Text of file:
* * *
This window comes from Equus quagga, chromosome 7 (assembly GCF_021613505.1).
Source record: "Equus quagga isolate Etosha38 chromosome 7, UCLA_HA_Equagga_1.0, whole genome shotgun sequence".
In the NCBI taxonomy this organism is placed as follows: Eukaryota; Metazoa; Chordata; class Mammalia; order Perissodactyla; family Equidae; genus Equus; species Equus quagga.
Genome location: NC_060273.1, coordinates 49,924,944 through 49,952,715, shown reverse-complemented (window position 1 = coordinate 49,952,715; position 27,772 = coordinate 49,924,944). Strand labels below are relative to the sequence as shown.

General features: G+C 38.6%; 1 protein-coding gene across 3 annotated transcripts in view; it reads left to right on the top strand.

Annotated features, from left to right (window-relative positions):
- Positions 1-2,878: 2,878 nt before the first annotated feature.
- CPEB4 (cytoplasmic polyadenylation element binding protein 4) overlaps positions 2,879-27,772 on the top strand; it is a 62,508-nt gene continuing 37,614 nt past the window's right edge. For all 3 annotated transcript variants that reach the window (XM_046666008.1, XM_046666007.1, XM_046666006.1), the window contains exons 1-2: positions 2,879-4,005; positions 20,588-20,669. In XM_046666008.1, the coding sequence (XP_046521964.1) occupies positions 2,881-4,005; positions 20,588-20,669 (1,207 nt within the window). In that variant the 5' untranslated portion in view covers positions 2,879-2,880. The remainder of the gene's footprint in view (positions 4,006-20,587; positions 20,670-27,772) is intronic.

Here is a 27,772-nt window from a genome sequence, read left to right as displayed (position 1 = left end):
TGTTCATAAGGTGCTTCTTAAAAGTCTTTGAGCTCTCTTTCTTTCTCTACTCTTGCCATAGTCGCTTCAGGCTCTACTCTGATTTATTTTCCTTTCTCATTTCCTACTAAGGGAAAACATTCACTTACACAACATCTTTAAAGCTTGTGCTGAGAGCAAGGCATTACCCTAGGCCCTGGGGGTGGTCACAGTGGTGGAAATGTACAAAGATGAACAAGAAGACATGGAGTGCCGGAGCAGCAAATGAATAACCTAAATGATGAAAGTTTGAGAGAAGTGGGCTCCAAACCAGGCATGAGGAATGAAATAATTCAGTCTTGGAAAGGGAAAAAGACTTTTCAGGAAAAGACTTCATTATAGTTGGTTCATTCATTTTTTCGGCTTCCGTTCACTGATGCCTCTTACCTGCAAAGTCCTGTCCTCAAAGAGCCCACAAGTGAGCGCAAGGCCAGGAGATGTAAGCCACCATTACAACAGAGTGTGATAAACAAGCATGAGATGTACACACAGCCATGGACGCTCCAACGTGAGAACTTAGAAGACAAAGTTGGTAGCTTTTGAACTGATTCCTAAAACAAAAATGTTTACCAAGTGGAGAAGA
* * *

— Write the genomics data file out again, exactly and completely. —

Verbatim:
This window comes from Equus quagga, chromosome 7 (assembly GCF_021613505.1).
Source record: "Equus quagga isolate Etosha38 chromosome 7, UCLA_HA_Equagga_1.0, whole genome shotgun sequence".
In the NCBI taxonomy this organism is placed as follows: Eukaryota; Metazoa; Chordata; class Mammalia; order Perissodactyla; family Equidae; genus Equus; species Equus quagga.
Genome location: NC_060273.1, coordinates 49,924,944 through 49,952,715, shown reverse-complemented (window position 1 = coordinate 49,952,715; position 27,772 = coordinate 49,924,944). Strand labels below are relative to the sequence as shown.

General features: G+C 38.6%; 1 protein-coding gene across 3 annotated transcripts in view; it reads left to right on the top strand.

Annotated features, from left to right (window-relative positions):
- Positions 1-2,878: 2,878 nt before the first annotated feature.
- CPEB4 (cytoplasmic polyadenylation element binding protein 4) overlaps positions 2,879-27,772 on the top strand; it is a 62,508-nt gene continuing 37,614 nt past the window's right edge. For all 3 annotated transcript variants that reach the window (XM_046666008.1, XM_046666007.1, XM_046666006.1), the window contains exons 1-2: positions 2,879-4,005; positions 20,588-20,669. In XM_046666008.1, the coding sequence (XP_046521964.1) occupies positions 2,881-4,005; positions 20,588-20,669 (1,207 nt within the window). In that variant the 5' untranslated portion in view covers positions 2,879-2,880. The remainder of the gene's footprint in view (positions 4,006-20,587; positions 20,670-27,772) is intronic.

Here is a 27,772-nt window from a genome sequence, read left to right as displayed (position 1 = left end):
TGTTCATAAGGTGCTTCTTAAAAGTCTTTGAGCTCTCTTTCTTTCTCTACTCTTGCCATAGTCGCTTCAGGCTCTACTCTGATTTATTTTCCTTTCTCATTTCCTACTAAGGGAAAACATTCACTTACACAACATCTTTAAAGCTTGTGCTGAGAGCAAGGCATTACCCTAGGCCCTGGGGGTGGTCACAGTGGTGGAAATGTACAAAGATGAACAAGAAGACATGGAGTGCCGGAGCAGCAAATGAATAACCTAAATGATGAAAGTTTGAGAGAAGTGGGCTCCAAACCAGGCATGAGGAATGAAATAATTCAGTCTTGGAAAGGGAAAAAGACTTTTCAGGAAAAGACTTCATTATAGTTGGTTCATTCATTTTTTCGGCTTCCGTTCACTGATGCCTCTTACCTGCAAAGTCCTGTCCTCAAAGAGCCCACAAGTGAGCGCAAGGCCAGGAGATGTAAGCCACCATTACAACAGAGTGTGATAAACAAGCATGAGATGTACACACAGCCATGGACGCTCCAACGTGAGAACTTAGAAGACAAAGTTGGTAGCTTTTGAACTGATTCCTAAAACAAAAATGTTTACCAAGTGGAGAAGA